Cross the street at corners, using traffic signals and crosswalks.
Look left, right and left again when crossing.
Put electronic devices down and keep heads up to pay attention to you and your children’s safety.
Teach children to make eye contact with drivers before crossing in front of them and walk on sidewalks or paths.
If there are no sidewalks, walk facing traffic as far to the left as possible. Children should walk on direct routes with the fewest street crossings.
Watch for cars that are turning or backing up.
Teach children to never dart out into the street or cross between parked cars.
Children under the age of 12 should not be alone at night without adult supervision.
If kids are mature enough to be out without supervision, they should stick to familiar areas that are well lit and trick-or-treat in groups.
Keep Costumes Safe
Decorating costumes and bags with reflective tape or stickers and, if possible, choose light colors.
Choose face paint and makeup whenever possible instead of masks, which can obstruct a child’s vision.
Have kids carry glow sticks or flashlights to help them see and be seen by drivers.
When selecting a costume, make sure the costume is the right size to prevent trips and falls.
Slowing down and be especially alert in residential neighborhoods. Children are excited and may move in unpredictable ways.
Take extra time to look for kids at intersections, on medians and on curbs.
Enter and exit driveways and alleys slowly and carefully.
Eliminate any distractions inside your car so you can concentrate on the road and your surroundings.
Drive slowly, anticipate heavy pedestrian traffic and turn your headlights on earlier in the day to see and be seen from greater distances. Common trick-or-treating hours are 5:30 p.m. to 9:30 p.m. so be especially alert for kids during those hours.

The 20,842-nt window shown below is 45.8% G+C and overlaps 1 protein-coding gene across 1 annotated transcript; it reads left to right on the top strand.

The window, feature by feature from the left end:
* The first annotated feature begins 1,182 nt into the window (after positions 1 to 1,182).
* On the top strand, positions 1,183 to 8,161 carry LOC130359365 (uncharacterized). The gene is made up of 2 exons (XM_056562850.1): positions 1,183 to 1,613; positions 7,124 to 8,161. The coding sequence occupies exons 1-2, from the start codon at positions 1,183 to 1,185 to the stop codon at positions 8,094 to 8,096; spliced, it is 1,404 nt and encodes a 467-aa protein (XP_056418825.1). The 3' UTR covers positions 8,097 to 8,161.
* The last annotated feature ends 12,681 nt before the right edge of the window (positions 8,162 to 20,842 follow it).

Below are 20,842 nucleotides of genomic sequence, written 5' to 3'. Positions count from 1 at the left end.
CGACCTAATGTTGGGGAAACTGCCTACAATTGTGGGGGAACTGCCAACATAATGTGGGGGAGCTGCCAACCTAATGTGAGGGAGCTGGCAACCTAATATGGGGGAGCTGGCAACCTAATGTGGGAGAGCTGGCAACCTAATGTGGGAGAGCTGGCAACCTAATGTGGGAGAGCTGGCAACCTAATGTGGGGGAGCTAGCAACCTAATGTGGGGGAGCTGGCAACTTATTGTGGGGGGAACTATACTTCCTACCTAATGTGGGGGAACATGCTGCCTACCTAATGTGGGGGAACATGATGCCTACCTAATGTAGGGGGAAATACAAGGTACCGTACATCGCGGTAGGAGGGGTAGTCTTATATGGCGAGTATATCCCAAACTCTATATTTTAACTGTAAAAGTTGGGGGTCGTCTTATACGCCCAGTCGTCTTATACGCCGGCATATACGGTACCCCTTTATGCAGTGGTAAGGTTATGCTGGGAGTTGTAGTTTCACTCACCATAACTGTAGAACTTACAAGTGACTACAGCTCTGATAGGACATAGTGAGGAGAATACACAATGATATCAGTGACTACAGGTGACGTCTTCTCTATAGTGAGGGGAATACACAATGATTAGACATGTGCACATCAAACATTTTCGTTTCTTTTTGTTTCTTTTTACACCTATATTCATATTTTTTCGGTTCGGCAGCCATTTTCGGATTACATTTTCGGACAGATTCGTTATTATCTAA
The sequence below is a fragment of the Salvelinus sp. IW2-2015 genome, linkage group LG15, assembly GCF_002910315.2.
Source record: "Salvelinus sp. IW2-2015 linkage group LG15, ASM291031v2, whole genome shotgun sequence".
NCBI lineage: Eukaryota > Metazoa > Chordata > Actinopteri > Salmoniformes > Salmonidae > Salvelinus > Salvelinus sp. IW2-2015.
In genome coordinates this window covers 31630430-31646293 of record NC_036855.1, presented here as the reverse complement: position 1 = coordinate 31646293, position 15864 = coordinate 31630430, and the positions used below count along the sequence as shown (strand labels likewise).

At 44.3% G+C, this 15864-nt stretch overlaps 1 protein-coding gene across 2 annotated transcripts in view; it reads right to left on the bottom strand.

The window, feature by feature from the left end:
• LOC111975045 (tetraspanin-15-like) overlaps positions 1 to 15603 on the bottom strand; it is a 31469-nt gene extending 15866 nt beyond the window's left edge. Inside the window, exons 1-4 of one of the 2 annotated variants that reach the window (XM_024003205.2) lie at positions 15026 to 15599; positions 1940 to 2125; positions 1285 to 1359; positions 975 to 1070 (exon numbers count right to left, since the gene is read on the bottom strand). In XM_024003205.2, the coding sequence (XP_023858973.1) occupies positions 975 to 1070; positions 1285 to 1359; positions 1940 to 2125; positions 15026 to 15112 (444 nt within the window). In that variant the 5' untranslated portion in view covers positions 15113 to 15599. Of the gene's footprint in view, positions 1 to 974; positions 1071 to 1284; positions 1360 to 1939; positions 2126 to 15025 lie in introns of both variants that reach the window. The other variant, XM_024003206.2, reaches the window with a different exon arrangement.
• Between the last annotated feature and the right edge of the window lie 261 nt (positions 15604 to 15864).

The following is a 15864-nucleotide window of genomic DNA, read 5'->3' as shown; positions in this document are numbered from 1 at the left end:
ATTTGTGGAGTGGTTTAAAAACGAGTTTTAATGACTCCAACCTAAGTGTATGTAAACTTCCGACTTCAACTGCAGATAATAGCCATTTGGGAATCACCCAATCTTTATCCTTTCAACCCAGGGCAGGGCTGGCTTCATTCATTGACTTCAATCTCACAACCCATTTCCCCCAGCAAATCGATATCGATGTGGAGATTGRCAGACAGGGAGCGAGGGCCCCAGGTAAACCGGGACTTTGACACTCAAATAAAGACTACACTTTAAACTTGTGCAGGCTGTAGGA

Don’t Be Tricked by Bad Treats
Follow these important tips to keep children safe from dangerous treats:
Snacking: Children shouldn’t snack on treats from their goody bags while they’re out trick-or-treating. Give them a light meal or snack before they head out – don’t send them out on an empty stomach. Urge them to wait until they get home and let you inspect their loot before they eat any of it.
Safe treats: Tell children not to accept – and especially not to eat – anything that isn’t commercially wrapped. Inspect commercially wrapped treats for signs of tampering, such as an unusual appearance or discoloration, tiny pinholes, or tears in wrappers. Throw away anything that looks suspicious.
Food Allergies: If your child has a food allergy, check the label to ensure the allergen isn’t present. Do not allow the child to eat any home-baked goods he or she may have received.
Choking hazards: If you have very young children, be sure to remove any choking hazards such as gum, peanuts, hard candies, or small toys.